Canadian lumber producers cheered the latest decision Monday from the World Trade Organization on Canada’s long-standing dispute with its largest trading partner over exports of softwood lumber — a finding the United States quickly denounced as unfair, biased and flawed.
The WTO dispute-resolution panel declared that the U.S. Department of Commerce and the U.S. International Trade Commission were wrong in 2017 when they imposed countervailing duties on Canadian softwood lumber exports, having concluded that Canada’s regulated forestry industry amounts to an unfair subsidy for Canadian producers.
In particular, the panel agreed with Canada’s argument that Commerce made a number of errors in determining the benchmark Canadian timber prices it used to determine whether producers north of the border were paying adequate stumpage fees to the provinces.
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“For more than three years, our industry has paid billions of dollars in countervailing duties that [Monday’s] decision confirmed should never have been paid in the first place,” B.C. Lumber Trade Council president Susan Yurkovich said in a statement.
“This report is a scathing indictment of the U.S. Department of Commerce’s subsidy findings and the biased process it followed in reaching them.”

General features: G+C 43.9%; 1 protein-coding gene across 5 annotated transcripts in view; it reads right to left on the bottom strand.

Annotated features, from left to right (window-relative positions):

Swift opposition by U.S. trade ambassador
U.S. trade ambassador Robert Lighthizer, long a vocal critic of the WTO’s dispute resolution system, had a different perspective.
“This flawed report confirms what the United States has been saying for years: the WTO dispute settlement system is being used to shield non-market practices and harm U.S. interests,” Lighthizer said in a statement of his own.
“The panel’s findings would prevent the United States from taking legitimate action in response to Canada’s pervasive subsidies for its softwood lumber industry.”
The 2017 flashpoint over countervailing duties was just the latest flare-up in a cross-border trade dispute that has raged between the two countries for nearly 40 years.
‘Attack on Canadian lumber’
U.S. producers have long argued that Canada’s system of provincially regulating stumpage fees, which are paid to the Crown in exchange for the right to harvest timber, unfairly subsidizes an industry that is privately owned and operated in the U.S., with pricing set by the competitive marketplace. As a result, the U.S. argues, imports of Canadian lumber should be subject to countervailing duties.
The WTO report, which comes less than two months after the new U.S.-Mexico-Canada Agreement formally replaced the NAFTA trade deal, also follows the U.S. decision to restore 10 per cent national-security tariffs on exports of Canadian aluminum. The U.S. has accused Canada of violating the terms of the agreement that saw steel and aluminum tariffs lifted in 2018.
Similarly to the aluminum sector, Canadian exports fill a critical role in the U.S., where demand for lumber significantly outstrips domestically available supply.
“For three decades, we have been saying that the U.S. trade remedy process is flawed. Unfortunately, this is just the latest chapter in the ongoing attack on the Canadian lumber industry,” Yurkovich said.
“Each of the prior two lumber disputes ended with neutral, international tribunals issuing rulings that forced Commerce to rescind their flawed and unsupported subsidy findings for similar reasons.”
She said Monday’s decision was an important step toward “what we expect will be the same result.”